Joining the effort to propel Sri Lanka to 6% growth in 2021 the Central Bank has decided to keep policy rates unchanged and will introduce priority sector lending targets for Micro, Small and Medium
Enterprises (MSMEs) to propel rapid economic expansion, top officials said yesterday.
Taking advantage of the steep decline in interest rates engineered by five policy rate changes in 2020 and other measures, the Central Bank said it was confident Sri Lanka would reach 6% growth in 2021. This is slightly above the 5.5% outlined in Budget 2021 and significantly higher than the 3.3% projected by the World Bank.
“The turnaround in sovereign yields as well as the notable upturn in the stock market displays confidence that local and foreign investors have placed on the Sri Lankan economy and its prospects. We expect the Sri Lankan economy, particularly the production side, to respond favourably to the fiscal and monetary stimuli in place and also to the novel working environments created by the pandemic,” Central Bank Governor Prof. W.D. Lakshman told reporters during the first monetary policy announcement for the year.
“This progress towards growth has already begun and we have seen several examples recently of domestic industries and other activities taking place. With these and reflecting the pandemic driven contraction in 2020 we expect the Sri Lankan economy to strongly rebound with a growth of around 5%-6%. Improvements on the domestic front will help the Sri Lankan economy stand on its own and also address stability concerns that are being highlighted from time to time in a substantial manner.”
Giving an “exceeded expectations” evaluation to economic performance in 2020 Prof. Lakshman said that despite COVID-19 challenges Sri Lanka was able to reduce the trade deficit by nearly $ 2 billion, keep rupee depreciation to 2.6%, meet debt obligations of $ 4.5 billion and maintain inflation between 4%-6%, a feat it is confident of repeating in 2021. Worker remittances also reached a historic high of $ 813 million in December pushing the annual total beyond $7.1 billion, which is a year-on-year growth of 5.8%.
The Governor’s comments were reiterated by Central Bank Economic Research Director Chandranath Amarasekara, who projected Sri Lanka’s growth would reach 6% this year.
Overall policy rate changes last year reduced interest rates by a total of 250 bps in addition to 100 bps in 2019 while the Statutory Reserve Ratio (SRR) was reduced by 300 bps on two occasions as well. The bank rate was also reduced by 650 bps during 2020.
Reflecting the transmission of monetary policy easing measures, market interest rates continued to decline notably during 2020 and most were at single digit levels. According to Central Bank data, the Average Weighted Lending Rate (AWLR) reduced 304bps from end 2019 to 10.55% while the Average Weighted New Lending Rate (AWNLR) has dipped 409 bps to 8.71%.
Driven by domestic credit, money supply growth accelerated during the latter part of 2020 with Broad Money (M2b) growth expanding from a low of Rs. 7 billion in December 2019 to Rs. 22.3 billion in November 2020. Credit to the private sector also grew 6.2% to Rs. 299 billion by November. Despite COVID-19 impact private sector credit did better last year than 2019 when it only reached Rs. 230 billion.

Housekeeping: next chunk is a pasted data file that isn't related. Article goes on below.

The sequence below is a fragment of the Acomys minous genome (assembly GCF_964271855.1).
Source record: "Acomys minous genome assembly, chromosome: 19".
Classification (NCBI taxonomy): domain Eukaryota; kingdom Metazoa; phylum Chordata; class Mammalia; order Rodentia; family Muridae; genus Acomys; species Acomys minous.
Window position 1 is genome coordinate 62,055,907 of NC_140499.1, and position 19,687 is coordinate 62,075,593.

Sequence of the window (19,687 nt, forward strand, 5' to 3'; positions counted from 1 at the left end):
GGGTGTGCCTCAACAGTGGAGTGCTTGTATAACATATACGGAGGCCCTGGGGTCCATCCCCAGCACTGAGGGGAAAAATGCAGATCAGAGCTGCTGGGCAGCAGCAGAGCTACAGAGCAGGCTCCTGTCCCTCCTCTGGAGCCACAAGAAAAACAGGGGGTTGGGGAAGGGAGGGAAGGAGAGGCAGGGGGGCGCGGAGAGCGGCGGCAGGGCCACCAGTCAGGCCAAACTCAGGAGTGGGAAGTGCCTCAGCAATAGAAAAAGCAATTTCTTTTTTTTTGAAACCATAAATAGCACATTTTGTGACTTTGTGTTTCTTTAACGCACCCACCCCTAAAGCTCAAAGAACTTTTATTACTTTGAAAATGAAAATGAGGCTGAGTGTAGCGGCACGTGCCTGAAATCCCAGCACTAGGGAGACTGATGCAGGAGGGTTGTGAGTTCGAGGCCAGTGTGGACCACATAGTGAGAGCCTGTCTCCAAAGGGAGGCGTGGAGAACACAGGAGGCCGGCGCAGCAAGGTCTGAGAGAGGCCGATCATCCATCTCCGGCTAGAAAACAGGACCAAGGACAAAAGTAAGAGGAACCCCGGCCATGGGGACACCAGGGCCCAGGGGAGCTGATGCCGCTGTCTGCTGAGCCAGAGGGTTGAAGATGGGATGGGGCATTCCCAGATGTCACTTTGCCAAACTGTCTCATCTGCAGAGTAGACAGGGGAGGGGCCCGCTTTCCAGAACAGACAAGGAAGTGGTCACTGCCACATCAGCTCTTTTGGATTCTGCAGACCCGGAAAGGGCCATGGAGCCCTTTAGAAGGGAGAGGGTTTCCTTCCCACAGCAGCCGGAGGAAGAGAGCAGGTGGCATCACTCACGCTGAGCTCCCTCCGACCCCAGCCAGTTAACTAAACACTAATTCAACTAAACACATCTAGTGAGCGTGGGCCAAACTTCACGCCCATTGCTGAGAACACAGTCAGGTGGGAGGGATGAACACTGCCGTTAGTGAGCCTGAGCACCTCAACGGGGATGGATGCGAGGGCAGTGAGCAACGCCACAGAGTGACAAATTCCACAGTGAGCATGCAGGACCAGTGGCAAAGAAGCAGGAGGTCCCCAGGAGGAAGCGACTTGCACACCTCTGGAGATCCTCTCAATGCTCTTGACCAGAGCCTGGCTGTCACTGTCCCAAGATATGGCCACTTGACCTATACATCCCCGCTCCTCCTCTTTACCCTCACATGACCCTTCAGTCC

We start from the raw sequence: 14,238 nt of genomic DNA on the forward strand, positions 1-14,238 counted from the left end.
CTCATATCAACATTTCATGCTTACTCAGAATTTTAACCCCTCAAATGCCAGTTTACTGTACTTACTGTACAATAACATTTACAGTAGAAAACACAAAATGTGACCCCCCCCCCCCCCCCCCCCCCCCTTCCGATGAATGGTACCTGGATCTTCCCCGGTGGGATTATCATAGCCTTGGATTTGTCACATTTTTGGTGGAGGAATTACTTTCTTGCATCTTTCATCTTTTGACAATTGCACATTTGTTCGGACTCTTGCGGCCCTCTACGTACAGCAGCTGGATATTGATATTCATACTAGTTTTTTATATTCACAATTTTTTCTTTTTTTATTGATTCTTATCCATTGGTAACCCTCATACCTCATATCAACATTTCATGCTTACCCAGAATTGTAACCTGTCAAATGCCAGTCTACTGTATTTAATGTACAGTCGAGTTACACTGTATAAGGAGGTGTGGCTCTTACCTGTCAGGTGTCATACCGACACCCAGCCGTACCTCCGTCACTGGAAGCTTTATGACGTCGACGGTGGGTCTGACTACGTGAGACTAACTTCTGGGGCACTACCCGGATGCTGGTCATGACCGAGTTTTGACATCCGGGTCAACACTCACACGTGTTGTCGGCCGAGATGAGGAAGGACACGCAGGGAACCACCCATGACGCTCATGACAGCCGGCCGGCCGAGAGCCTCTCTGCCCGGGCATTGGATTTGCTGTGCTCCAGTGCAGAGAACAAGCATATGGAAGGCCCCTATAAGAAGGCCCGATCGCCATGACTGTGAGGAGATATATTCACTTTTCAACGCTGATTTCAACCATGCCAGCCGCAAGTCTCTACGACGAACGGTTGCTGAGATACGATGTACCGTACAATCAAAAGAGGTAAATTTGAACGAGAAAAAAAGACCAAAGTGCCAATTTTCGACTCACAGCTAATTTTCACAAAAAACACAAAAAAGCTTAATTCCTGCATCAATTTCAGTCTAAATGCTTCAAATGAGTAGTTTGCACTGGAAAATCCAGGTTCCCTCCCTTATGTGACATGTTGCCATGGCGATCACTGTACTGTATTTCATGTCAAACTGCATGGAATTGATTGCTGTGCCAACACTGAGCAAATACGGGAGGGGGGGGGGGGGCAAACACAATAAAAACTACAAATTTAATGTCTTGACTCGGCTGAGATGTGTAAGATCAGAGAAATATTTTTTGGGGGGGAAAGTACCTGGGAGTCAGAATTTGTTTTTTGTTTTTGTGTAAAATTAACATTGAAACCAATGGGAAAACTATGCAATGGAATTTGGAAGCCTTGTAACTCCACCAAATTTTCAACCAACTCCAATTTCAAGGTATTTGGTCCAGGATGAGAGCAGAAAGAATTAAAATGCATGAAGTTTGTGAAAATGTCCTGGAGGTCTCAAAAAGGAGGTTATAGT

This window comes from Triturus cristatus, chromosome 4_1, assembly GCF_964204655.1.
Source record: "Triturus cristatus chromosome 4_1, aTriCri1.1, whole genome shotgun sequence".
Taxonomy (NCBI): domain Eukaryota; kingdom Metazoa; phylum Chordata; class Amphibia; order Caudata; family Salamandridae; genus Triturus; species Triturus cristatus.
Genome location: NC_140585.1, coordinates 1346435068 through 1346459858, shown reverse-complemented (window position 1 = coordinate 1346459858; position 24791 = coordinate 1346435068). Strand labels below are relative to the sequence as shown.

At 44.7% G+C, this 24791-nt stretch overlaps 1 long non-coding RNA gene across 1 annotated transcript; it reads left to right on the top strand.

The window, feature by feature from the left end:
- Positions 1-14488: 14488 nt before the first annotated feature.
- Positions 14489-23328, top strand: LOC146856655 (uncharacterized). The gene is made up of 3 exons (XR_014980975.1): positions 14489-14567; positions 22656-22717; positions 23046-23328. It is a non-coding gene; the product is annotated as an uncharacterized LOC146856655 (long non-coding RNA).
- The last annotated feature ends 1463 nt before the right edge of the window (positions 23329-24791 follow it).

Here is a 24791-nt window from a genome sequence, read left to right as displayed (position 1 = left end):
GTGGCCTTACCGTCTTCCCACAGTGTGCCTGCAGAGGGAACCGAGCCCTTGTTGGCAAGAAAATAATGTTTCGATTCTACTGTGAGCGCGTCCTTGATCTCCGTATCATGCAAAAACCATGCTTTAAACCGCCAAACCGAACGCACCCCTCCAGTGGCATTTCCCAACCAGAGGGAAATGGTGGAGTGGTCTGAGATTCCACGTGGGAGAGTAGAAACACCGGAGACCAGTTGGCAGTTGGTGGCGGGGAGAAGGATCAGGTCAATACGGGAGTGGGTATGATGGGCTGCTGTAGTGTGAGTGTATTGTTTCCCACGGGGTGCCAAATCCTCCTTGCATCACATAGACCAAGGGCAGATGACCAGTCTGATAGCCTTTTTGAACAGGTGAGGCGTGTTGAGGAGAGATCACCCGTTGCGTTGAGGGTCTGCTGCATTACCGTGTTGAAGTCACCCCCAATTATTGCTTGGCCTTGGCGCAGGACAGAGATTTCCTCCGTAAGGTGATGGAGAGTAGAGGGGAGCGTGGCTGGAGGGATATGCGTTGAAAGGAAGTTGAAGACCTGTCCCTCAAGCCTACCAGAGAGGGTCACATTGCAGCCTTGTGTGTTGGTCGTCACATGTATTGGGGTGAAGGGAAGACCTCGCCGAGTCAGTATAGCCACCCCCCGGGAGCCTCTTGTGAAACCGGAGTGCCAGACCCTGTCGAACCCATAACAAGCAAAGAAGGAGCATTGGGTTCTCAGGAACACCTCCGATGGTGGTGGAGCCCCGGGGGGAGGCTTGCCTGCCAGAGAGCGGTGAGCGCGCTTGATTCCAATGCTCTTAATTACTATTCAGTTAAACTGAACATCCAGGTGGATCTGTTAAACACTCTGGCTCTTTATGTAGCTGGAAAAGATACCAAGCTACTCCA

“Credit to all sectors of the economy is expected to gather pace in 2021 supported by the continued decline in lending rates, implementation of special loan schemes at low interest rates along with the rising demand for credit, driven by improved investor sentiment and the envisaged revival in domestic economic activity.”
Despite the market decrease, interest on loans to MSMEs are typically higher, especially for lower amounts. Data showed that MSMEs typically have to pay an interest rate of 9.69% for loans of Rs. 100,000 or below and 10.48% for loans from Rs. 100,000 to Rs. 1 million, even though AWNLR was 8.71%. Only loans of Rs. 10 million or above typically favoured by larger SMEs were a low 8.57%.
“In support of the envisaged economic revival, the Monetary Board underscored the need to promote the MSME sector, which is the mainstay of the economy. Thus, the Board decided to introduce priority sector lending targets for the MSME sector in consultation with the banking community,” the monetary policy statement said.
By comparison deposit rates have declined much slower with the Average Weighted Deposit Rate (AWDR) reducing by 240 bps to 5.8% while the Average Weighted New Deposit Rate (AWNDR) has dropped 393 bps to 4.96%.
“Most market interest rates have declined to single digit levels, while some have reached their historic lows. Although deposit rates are not expected to decline further, the high level of excess liquidity in the domestic money market leaves sufficient space for market lending rates to adjust downward, thereby providing low cost funds to the economy.”